Aug 16, 2018

Topgrading: The Key to Hiring 'A' Players

What is Topgrading?

This interviewing philosophy was first developed by Dr. Brad Smart as a means for combatting the poor hiring results companies were experiencing. Topgrading is a proven interview process that helps recruiters and hiring managers source ‘A’ Player candidates. According to Smart, only 25% of people are classified as ‘A’ Players, 50% are classified as ‘B’ Players, and the remaining 25% are classified as ‘C’ Players.

This technique can be used to interview external candidates for a role, as well as internally for promotions within a company. Simply put, Topgrading is a chronological interview in which candidates disclose their strengths and weaknesses as they recount their accomplishments, failures, significant decisions, and key relationships for every job throughout their career. Topgrading results in clear performance information on your candidate that reference checks simply cannot gauge.

Interview Preparations

To successfully Topgrade your candidates, it is important that the preliminary items, such as a well-crafted job description clearly lay out what you’re looking for in a candidate. Before your team can start the interview process, it is critical that the vision for the role is clearly defined and agreed upon by key stakeholders within the organization.

Once the job description has been established, it is important to develop a detailed research plan that will help you properly source prospects and interview candidates. This research plan should describe the type of candidates you are seeking based on their past experiences, competencies, personality, and so on. If your company uses additional resources to aid in the placement of top talent, then we suggest including this information in the research plan as well. For example, our firm uses the Kolbe RightFit™ program during our process to make sure we are sourcing candidates that have a similar work style to what the supervisor will expect and hold them accountable to.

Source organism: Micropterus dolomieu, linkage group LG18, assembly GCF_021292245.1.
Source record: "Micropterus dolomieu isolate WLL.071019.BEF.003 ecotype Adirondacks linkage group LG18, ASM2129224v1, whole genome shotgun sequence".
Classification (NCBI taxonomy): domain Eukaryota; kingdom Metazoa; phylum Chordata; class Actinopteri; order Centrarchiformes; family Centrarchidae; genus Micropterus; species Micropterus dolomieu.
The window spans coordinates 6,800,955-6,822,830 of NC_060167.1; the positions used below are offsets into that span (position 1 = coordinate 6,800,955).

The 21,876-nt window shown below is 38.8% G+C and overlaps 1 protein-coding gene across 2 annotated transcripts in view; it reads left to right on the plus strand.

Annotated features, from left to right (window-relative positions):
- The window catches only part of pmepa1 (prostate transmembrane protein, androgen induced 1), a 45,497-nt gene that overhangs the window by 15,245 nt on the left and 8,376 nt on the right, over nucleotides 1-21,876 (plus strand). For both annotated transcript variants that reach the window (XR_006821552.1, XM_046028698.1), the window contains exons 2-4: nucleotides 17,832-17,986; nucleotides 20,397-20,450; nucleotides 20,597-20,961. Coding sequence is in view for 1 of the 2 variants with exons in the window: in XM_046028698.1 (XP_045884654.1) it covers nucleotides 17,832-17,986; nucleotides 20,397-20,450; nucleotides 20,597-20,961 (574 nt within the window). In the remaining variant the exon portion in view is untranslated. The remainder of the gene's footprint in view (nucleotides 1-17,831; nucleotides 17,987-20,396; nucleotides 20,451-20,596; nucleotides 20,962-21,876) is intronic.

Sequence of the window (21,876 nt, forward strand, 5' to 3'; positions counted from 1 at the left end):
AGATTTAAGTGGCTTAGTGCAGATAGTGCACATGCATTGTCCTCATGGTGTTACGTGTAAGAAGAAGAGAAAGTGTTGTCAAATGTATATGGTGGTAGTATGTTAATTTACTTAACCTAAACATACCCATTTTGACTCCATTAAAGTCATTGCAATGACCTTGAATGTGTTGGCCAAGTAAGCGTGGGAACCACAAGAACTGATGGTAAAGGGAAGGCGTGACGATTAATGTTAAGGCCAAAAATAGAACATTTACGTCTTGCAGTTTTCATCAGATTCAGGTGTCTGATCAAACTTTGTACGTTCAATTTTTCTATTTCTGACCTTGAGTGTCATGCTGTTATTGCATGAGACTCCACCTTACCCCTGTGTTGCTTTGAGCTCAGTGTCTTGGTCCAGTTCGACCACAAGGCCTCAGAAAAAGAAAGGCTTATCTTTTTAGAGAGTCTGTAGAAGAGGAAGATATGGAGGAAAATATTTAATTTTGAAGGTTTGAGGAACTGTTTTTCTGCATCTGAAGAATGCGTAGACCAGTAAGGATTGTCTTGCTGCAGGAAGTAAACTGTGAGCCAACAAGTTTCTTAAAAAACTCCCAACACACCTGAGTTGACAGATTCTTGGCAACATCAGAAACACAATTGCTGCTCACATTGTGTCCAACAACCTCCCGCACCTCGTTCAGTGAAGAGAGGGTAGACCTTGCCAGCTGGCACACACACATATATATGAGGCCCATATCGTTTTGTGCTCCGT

Prior to interviewing candidates using the Topgrading method, it is important that you have an understanding of what it means to be an ‘A’ Player candidate within your organization. Think of the top performers that you currently employ. What makes them stand out? Are these characteristics things you should be seeking in your next candidate? If so, make sure to include them in your research plan.

Screening Interview Process

Topgrading has been quoted to take anywhere from one to four hours to complete, depending on the extent of the candidate’s experience, as well as the context that is provided. Seeing as this is such an extensive process, we recommend conducting the Topgrading interview after screening the candidate.

The initial screening of the candidate should be anywhere from 20 to 30 minutes in length and should be centered around four key questions. You should have these questions prepared prior to the call, however, during the conversation, you should probe to get more details by using the ‘how’ or ‘tell me more’ questioning approach. The purpose of this screening is to filter out ‘B’ and ‘C’ Players from your candidate pool.

Topgrading Interview Process

Candidates that move forward from the screening process have, in a short period of time, proven to be top performing candidates. The next phase of the interview process will be to determine if these top performers are actually ‘A’ Players. To do so, you will coordinate a 90-minute meeting at minimum with the candidate at to dig deeper into their background and experiences.